If you’re reading this blog, chances are you are at least kind of considering some healthy changes in your life. You might not be 100% all in, and that’s ok – you’re still very much welcome here! Or maybe you’re not as interested in change, but…
- You’re exhausted.
- The sunlight makes you scream, because you are spending too much time in a windowless office.
- Your doctor has told you to get with it.
- It’s been months since you wore pants with a zipper and no elastic.
There is no one, good way to motivate yourself to get into shape. Everyone has their own “why.” In some people, it is screaming loud and clear. For others, it’s a whisper. For still others, it’s your BFF. But what if you don’t even have a clue as to what your “why” is?
Acceptance and Commitment Therapy (ACT) calls this process values clarification. Values tend to be relatively stable and don’t really change. Some questions you might want to ask yourself as you identify your values are (links to original documents provided where I can):
- What do you like to do? What strengths do you have in terms of health, fitness, and wellness, and which ones would you like to develop? Are there things you already do that you could step up? What really matters to you, and how would that be affected if you were healthier?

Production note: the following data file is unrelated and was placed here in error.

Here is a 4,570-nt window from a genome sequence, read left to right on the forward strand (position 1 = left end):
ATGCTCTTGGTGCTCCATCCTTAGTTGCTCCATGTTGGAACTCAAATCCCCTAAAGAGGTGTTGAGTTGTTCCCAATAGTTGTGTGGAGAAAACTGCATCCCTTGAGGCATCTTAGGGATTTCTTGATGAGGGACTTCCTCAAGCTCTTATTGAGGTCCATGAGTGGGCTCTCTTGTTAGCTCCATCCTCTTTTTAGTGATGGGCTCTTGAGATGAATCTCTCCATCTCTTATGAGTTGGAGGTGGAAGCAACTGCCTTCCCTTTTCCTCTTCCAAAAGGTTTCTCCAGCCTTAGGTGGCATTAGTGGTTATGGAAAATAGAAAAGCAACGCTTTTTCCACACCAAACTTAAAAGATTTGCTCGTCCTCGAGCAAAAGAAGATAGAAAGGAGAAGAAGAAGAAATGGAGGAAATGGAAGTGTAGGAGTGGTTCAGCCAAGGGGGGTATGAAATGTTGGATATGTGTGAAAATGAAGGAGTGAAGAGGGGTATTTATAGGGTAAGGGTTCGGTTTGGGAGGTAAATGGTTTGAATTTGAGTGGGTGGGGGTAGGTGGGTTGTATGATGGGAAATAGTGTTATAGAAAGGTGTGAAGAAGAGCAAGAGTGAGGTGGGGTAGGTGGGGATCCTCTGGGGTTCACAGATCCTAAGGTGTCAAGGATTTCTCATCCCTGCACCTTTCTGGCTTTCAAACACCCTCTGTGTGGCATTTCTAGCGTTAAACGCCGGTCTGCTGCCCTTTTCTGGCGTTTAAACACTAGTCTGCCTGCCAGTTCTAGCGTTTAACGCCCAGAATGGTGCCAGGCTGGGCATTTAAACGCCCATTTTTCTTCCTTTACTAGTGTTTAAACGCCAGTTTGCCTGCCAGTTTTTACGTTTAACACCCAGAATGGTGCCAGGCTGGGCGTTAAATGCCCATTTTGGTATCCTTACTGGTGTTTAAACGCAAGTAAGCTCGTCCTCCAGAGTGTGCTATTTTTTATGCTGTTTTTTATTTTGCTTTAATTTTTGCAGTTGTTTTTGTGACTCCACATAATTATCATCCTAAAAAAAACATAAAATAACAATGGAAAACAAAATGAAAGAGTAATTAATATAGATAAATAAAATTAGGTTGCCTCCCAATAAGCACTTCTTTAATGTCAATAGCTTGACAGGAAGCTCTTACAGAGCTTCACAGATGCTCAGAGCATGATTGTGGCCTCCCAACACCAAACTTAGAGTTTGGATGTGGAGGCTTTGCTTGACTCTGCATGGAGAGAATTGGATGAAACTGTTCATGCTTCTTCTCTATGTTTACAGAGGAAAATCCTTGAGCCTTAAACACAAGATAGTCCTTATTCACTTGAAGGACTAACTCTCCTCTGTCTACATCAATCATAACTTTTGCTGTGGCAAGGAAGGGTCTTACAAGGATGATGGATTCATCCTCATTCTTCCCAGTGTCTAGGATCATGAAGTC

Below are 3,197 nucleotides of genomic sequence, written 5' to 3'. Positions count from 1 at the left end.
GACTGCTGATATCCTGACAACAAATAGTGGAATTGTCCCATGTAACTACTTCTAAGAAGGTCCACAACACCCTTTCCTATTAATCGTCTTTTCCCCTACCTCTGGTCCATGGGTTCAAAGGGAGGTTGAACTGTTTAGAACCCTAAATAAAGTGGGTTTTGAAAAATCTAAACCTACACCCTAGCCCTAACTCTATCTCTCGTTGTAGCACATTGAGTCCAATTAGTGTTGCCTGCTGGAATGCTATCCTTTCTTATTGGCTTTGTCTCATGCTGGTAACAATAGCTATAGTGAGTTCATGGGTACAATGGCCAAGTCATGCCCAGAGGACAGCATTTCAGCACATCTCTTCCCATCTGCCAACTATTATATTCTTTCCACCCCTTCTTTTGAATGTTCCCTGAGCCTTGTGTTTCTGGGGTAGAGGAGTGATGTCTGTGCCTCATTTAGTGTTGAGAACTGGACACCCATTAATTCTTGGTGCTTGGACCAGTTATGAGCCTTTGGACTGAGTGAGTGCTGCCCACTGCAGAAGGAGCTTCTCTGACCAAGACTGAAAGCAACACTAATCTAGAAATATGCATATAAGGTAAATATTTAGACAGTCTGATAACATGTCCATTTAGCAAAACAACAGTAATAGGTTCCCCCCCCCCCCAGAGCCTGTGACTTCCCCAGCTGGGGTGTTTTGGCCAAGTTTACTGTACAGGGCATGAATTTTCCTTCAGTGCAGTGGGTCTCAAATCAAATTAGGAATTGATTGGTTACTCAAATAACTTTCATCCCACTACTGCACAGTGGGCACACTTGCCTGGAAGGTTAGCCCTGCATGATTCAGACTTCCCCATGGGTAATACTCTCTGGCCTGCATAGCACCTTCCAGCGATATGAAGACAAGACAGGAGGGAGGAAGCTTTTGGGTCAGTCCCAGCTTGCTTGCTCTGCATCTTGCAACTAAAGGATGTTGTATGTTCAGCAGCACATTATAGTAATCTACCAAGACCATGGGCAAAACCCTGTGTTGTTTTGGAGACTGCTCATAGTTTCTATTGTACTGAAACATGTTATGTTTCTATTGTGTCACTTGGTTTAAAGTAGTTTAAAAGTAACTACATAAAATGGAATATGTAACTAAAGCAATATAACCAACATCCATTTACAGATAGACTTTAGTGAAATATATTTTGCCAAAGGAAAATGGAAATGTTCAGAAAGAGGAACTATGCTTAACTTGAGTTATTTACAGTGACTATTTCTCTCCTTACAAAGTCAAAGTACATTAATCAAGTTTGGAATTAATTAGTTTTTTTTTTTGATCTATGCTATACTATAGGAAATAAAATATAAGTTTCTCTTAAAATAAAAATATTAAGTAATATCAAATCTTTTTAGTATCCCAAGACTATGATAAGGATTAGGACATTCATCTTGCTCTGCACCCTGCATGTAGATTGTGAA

- You’ve inherited a million dollars. What would you spend it on? If you achieved your desired health and wellness, how would that change your life? Who inspires you in terms of fitness?
- How would being healthier affect your relationships with family and friends? Your work? The hobbies you choose? Your (ahem) intimate moments with your partner? Your parenting and relationships with your children?
These are things you can talk out with a trusted friend/counselor. Many people find value (no pun intended) in journaling about these questions and putting the answers in writing. I have my work core values both on my wall at work as well as in the notebook I use for jotting ideas and such.
If you like something a little more structured, you can Google “ACT Values Clarification.” An example of a worksheet is the Valued Living Questionnaire, which I have used successfully in helping my clients with problem behavior identify where they want to improve. There are many others out there, but whatever you choose, figuring out where you are and where you want to be is an ideal first step in getting healthy.
I think some of the results might surprise you.